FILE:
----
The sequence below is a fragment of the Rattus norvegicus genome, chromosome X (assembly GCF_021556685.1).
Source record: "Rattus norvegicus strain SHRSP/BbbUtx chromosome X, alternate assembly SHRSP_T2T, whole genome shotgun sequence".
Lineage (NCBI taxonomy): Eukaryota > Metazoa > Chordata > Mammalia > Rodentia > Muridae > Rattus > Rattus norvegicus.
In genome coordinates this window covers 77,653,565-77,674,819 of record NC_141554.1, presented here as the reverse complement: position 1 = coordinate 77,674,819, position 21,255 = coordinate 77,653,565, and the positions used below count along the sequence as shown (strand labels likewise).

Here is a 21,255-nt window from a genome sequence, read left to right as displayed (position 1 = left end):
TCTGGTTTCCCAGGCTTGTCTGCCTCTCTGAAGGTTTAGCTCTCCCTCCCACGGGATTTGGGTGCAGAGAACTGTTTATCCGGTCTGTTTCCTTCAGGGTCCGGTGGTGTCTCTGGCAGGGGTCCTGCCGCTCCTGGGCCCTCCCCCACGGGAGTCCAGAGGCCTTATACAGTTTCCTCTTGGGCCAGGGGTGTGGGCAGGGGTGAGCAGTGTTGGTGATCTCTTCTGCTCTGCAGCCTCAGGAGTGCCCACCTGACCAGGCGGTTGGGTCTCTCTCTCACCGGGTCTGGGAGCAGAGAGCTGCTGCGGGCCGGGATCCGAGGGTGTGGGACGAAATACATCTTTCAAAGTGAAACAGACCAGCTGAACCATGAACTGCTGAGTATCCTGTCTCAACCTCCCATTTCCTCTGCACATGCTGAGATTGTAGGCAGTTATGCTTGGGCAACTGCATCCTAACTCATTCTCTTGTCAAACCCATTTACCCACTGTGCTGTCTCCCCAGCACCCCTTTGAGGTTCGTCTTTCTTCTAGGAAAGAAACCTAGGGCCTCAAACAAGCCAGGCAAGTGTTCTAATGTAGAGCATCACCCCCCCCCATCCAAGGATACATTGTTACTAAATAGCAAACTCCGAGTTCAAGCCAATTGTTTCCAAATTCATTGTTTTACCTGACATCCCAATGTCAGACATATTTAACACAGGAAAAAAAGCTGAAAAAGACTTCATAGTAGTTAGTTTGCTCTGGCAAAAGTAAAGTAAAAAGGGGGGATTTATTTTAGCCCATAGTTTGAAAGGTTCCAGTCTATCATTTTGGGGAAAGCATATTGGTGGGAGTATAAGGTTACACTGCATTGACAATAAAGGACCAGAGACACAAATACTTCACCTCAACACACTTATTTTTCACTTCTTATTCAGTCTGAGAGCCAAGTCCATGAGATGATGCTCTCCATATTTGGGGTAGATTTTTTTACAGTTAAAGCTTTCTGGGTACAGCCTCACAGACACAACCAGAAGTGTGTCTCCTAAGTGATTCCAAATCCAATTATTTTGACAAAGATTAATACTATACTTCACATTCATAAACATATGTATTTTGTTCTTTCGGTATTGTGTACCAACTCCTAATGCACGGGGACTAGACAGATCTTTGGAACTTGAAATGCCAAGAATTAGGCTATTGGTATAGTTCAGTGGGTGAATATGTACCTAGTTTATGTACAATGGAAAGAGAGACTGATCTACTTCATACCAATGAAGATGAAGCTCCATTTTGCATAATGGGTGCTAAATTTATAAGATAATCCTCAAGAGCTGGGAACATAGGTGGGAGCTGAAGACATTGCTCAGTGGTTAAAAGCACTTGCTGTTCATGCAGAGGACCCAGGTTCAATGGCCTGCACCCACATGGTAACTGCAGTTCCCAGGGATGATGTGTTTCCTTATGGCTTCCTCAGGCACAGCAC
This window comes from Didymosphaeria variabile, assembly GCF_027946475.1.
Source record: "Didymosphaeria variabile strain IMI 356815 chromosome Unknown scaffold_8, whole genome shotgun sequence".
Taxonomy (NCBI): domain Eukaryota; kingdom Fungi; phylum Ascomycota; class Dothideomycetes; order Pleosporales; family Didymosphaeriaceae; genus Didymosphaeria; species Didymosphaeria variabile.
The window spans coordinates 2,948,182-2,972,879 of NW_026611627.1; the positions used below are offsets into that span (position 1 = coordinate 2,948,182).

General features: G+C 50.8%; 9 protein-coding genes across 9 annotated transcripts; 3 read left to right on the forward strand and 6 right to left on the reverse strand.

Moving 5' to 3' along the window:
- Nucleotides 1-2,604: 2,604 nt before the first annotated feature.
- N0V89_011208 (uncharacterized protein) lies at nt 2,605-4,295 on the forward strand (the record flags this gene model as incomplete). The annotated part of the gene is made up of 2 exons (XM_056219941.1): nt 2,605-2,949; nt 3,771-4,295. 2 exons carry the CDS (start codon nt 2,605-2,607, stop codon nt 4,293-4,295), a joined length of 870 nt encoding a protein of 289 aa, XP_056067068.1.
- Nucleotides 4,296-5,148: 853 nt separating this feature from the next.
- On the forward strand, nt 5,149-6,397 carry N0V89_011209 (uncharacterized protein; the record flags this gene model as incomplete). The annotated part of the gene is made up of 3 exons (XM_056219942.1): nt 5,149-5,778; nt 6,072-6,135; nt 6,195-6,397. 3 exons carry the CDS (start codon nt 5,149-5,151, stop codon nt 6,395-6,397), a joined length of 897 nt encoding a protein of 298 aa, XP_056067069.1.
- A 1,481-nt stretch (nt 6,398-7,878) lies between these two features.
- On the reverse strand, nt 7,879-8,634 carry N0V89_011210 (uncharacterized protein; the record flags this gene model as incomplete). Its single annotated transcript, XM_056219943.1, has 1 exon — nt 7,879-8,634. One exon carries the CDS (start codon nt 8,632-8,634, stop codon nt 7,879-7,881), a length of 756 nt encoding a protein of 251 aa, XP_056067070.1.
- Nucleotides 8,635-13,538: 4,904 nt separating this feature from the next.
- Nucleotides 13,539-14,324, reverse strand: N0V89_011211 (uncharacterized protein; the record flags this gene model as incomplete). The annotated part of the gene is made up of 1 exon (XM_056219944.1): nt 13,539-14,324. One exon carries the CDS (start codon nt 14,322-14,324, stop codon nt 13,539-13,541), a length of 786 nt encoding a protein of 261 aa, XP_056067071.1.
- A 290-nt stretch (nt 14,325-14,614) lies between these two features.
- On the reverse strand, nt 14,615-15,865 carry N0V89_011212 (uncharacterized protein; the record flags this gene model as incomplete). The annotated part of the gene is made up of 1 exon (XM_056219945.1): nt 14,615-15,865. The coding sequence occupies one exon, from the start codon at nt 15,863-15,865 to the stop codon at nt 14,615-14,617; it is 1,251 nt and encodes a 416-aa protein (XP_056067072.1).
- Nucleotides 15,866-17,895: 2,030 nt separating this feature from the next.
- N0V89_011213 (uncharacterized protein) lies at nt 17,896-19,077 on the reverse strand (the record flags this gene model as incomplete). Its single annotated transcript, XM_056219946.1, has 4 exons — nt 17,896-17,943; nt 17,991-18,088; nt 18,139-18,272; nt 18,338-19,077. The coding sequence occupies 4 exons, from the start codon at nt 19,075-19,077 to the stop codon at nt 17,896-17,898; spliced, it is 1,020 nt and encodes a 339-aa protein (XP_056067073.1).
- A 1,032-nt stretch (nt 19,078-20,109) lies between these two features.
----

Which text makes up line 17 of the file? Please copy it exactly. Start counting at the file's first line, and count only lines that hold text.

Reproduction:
- A 1,481-nt stretch (nt 6,398-7,878) lies between these two features.